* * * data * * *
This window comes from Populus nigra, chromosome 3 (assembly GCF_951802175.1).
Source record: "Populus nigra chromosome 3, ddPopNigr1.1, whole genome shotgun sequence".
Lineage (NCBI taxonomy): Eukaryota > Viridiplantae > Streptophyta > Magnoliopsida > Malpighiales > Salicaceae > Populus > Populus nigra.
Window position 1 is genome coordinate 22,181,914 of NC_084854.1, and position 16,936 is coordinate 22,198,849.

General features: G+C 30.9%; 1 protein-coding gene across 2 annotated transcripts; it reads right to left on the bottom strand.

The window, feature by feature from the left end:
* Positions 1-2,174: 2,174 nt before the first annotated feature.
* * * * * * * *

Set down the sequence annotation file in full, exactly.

This window comes from Populus nigra, chromosome 3 (assembly GCF_951802175.1).
Source record: "Populus nigra chromosome 3, ddPopNigr1.1, whole genome shotgun sequence".
Lineage (NCBI taxonomy): Eukaryota > Viridiplantae > Streptophyta > Magnoliopsida > Malpighiales > Salicaceae > Populus > Populus nigra.
Window position 1 is genome coordinate 22,181,914 of NC_084854.1, and position 16,936 is coordinate 22,198,849.

General features: G+C 30.9%; 1 protein-coding gene across 2 annotated transcripts; it reads right to left on the bottom strand.

The window, feature by feature from the left end:
* Positions 1-2,174: 2,174 nt before the first annotated feature.